“Inside Look at EB-5 and Electronic Filing with Electronic Immigration System (ELIS)” by Mahsa Aliaskari & Dawn M. Lurie

06.06.13 | Archived

By: Mahsa Aliaskari & Dawn M. Lurie, Sheppard Mullin Richter & Hampton LLP, 05/28/2013

The latest EB-5 stakeholder meeting, held in Washington D.C. focused on the integration of the I-526, Immigrant Petition by Alien Entrepreneur into the Electronic Immigration System (ELIS) program.  During the May 23rd meeting, the USCIS discussed the logistics for  integrating Form I-526 into  ELIS and solicited feedback regarding managing access to the document library, uploading and storing documents and overall expectations from the program.  USCIS launched the first phase of this electronic immigration system about one year ago.  Starting with transitioning the USCIS Immigrant fee and  simpler forms to ELIS, the Service is now planning to add more complex filings to the account based system.

What was discussed at the meeting?

At points the discussion turned technical but the focus of the stakeholder meeting was to have USCIS management describe the benefits of the streamlined process, which  includes allowing multiple USCIS personnel to concurrently review and edit the same document, improve efficiency in submissions, and well as the ease of communication with the investor (think uploading/downloading receipts, RFEs responses etc.). The particulars of the process were illustrated by walking attendees through the process of a Regional Center creating an ELIS account, uploading I-924 related documents and then sharing them with multiple investors.  The investor, his attorney, or BIA accredited representative are then able to access an online document library. The major benefits produced by allowing multiple investors in the same project to utilize previously submitted project-specific documentation include reducing the reliance on paper, reducing the need for paper files and physical filing space, making the I-526 filing a perfect candidate to pilot the ELIS program.

With attorneys, regional center representatives and other stakeholders attending the meeting in person, the Service solicited feedback designed to assist USCIS developers in understanding  how the program’s features and intended uses as well as limitations will impact the use of the online system and its success.  Whether or not the option will lead to reducing redundancy,  allowing for more consistent review of projects, and an overall improvement on the efficiency of the EB-5 program will depend on the online format user experience.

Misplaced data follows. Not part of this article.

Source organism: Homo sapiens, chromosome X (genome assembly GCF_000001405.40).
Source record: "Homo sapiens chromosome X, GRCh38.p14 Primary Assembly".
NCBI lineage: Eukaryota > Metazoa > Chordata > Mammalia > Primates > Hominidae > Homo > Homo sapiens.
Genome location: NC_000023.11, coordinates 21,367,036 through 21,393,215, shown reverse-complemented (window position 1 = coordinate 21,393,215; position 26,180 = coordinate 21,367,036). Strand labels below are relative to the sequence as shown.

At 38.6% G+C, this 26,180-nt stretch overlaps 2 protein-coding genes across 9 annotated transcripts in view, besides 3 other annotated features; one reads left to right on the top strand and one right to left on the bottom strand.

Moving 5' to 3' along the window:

What is the document library is and what it is not.

The Service is to be congratulated on taking action based on feedback and concerns expressed when the move to ELIS for EB-5 filings was first announced at the end of March.  The system is being designed to allow both Regional Centers and individual investors to use the ELIS system in different capacities for EB-5 filings.  In an important clarification  Dan Renaud, the Acting Chief of the new EB-5 program office in D.C., noted that ELIS is not intended to be a case management system for Regional Centers or attorneys, but rather a document library.  In other words, the online I-526 ELIS document library should not be looked at as a replacement vehicle for regional centers to share project offerings with existing or prospective investors, nor should it be considered a system to track its investor’s filings. These are processes that the Regional Center and a new commercial enterprise must structure and maintain outside of the ELIS system.

We witnessed a welcomed  information exchange with the USCIS.

The exchange with stakeholders went on to confirm that the Immigration Service is going to great lengths to understand exactly what type of online organization and process flow will work for these very complex filings. Accordingly, based on this discussion, we expect to see ongoing development and improvement based on user feedback and experience as the process is implemented.  Such improvements will be readily welcomed by a contingency of stakeholders that has grown frustrated and stymied by the current state of the program.


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